I work with professional athletes and teams, I consult with major gym chains on their personal training practices, I work one-on-one with clients from all walks of life from all over the world. And believe me: practically no one does this.

In fact, sometimes I feel like myself and my coaches are the only ones who really do this stuff in a purposeful way, and the reason is because it works. There’s an old saying you’d be wise to follow: “What gets measured gets done.”

2. Take Photos.

Admit it: you care — at least a little, and maybe a lot — about how you look. And that’s okay! In fact, it’s healthy and normal. Who doesn’t want to look great?

So, for the same reason you’d measure weight loss if you want to lose weight, take photos if you want to look better. In our coaching program, it’s built into the experience; every few weeks, you step in front of the camera and snap a few photos.

Of course, you should understand that it’s also normal to be a little uneasy about taking photos of yourself at first. Just know that it’s a very important step toward self-awareness, without which you simply cannot change. It’s  also the best way to document your hard work, and possibly the most motivating thing you will ever do for yourself.

Not sure how to take your “Before” and “After” and progress photos? Check this article.

3. Do Something Every Day.

One of my colleagues once put it best: “if something is important, do it every day; if it’s not important, don’t do it at all”. Bingo.

Change happens only when you slowly tear down old habits and build new ones in their place. That has to be daily, in my experience. In fact, that’s one of the reasons exercise alone doesn’t work — doing something 3 or 4 times a week isn’t enough to build a new habit. That’s also why personal training isn’t very effective (unless it combines nutrition and daily habit building.)

So I recommend doing something every day.  Exercise, read a lesson, practice a habit, get together with fit friends, etc. Truly, if you want to get in the best shape of your life, be sure you practice daily engagement.

4. Make It Easy.

To do something every day, you have to make that “something” easy enough that you’re 100 percent confident you could do it every day for 30 days. That often means scaling your ambitious plans way back.

Unfortunately, most people bite off way more than they can chew. They commit to working out an hour a day, eating four healthy meals, cutting out chocolate, running a marathon, cooking more, waking up earlier — nothing less than a complete overhaul of their lives. All or nothing. However, this strategy rarely works.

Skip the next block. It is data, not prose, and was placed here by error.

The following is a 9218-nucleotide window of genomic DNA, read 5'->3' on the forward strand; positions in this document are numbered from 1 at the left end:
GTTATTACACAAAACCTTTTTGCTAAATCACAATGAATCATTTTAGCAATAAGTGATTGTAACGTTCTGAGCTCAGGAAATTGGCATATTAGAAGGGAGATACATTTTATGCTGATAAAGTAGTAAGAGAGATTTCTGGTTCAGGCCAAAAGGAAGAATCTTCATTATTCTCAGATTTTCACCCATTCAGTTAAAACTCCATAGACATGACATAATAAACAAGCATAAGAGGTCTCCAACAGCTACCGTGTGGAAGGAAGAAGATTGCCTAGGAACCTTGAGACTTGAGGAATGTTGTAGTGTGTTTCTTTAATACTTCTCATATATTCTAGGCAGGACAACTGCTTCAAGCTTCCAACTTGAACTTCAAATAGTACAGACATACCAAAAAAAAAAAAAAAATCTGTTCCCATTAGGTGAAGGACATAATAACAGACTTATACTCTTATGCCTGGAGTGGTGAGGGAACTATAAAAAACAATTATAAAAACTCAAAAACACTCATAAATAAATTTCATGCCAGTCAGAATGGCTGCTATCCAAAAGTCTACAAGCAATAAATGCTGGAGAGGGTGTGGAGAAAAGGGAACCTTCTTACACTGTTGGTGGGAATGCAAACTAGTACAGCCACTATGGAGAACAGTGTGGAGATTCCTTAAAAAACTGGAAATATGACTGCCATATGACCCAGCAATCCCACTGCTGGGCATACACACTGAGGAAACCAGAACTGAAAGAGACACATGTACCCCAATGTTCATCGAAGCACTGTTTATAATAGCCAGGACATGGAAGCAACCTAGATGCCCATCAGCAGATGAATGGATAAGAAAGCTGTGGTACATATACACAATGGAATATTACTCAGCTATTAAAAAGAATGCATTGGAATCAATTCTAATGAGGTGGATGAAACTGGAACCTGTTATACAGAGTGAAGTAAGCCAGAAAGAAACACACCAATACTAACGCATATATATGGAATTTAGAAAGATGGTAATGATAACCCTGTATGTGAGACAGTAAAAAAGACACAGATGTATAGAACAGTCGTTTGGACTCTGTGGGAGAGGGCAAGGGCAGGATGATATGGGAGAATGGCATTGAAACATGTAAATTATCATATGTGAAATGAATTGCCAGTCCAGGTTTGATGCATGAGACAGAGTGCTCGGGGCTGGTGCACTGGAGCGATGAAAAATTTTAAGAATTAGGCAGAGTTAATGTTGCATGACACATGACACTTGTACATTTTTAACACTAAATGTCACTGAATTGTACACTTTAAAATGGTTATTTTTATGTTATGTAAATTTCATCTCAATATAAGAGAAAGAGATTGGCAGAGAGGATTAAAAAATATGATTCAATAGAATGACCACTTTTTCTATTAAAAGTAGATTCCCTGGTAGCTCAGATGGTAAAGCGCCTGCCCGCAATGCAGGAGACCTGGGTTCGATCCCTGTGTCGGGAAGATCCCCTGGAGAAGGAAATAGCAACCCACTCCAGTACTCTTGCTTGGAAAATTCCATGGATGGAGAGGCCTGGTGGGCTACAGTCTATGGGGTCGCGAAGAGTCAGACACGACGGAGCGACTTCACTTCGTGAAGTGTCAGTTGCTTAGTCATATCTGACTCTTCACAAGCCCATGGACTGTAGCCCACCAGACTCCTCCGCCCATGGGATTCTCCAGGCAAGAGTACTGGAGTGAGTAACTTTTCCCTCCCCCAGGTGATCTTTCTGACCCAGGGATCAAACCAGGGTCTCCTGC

What does work is choosing smaller daily tasks and building on them over time.  Maybe it’s one healthy meal this month and two next month.  Maybe it’s a 10-minute walk this month and a 20-minute walk next month.

Now, I already know what you’re thinking: “Don’t be ridiculous, that’s not going to do anything.” Well, that’s just your ego talking. People don’t want to look foolish or admit that something so easy might be all they can muster right now. And all I can say is: stop that. That kind of thinking keeps people stuck exactly where they are.

Truly, I despise “all or nothing” thinking. Instead, at Precision Nutrition we have our clients commit to “always something” — no matter how small at first.  Because that’s the only way people get into awesome shape and stay that way for life.

5. Practice Only One Habit at a Time.

We have our clients work on just ONE habit at a time. Often they find this frustrating at first, because they expect to be able to do everything, right away. But that’s just ego-driven impatience, and unfortunately change doesn’t work that way.

Numerous studies show that people are typically quite successful when they limit their change to one behavior at a time, for say 3-4 weeks before introducing a new one. BUT: introduce even 2 new behaviors at once, and the failure rate is nearly 100 percent.

Put your ego aside, and change your expectation: people can only change one behavior at a time. So pick one — anything positive will do — and give yourself permission to leave everything else in your life as-is, at least for now.

There will be plenty of time for the rest, trust me. People overestimate how hard change will be, and underestimate how long it will take. Stick to one habit at a time, and you’ll get there.

6. No “Wondering & Worrying” Questions.

Ah, another tough lesson to learn. Change is an uncomfortable process, always.

You leave what you know (your habits, your lifestyle, your environment) and by trying something new, you take a tentative step into an unknown and uncertain place.  So, the first thing clients do is try to resolve that tension — they try to make it “certain” again — by asking all kinds of frenzied questions and working themselves into a panic:

  • “What about this supplement, or that?”
  • “What about when (unforeseeable future event) happens — what do I do then?”
  • “What about (rare, irrelevant and highly unlikely situation) — what do I do then?”
  • “What do you think about this theory / guru / article I read / study that was published?”

We call these “wondering & worrying” questions, and in our coaching program, we have a strict ban on them, because although they’re well-intentioned, they don’t reduce anxiety at all.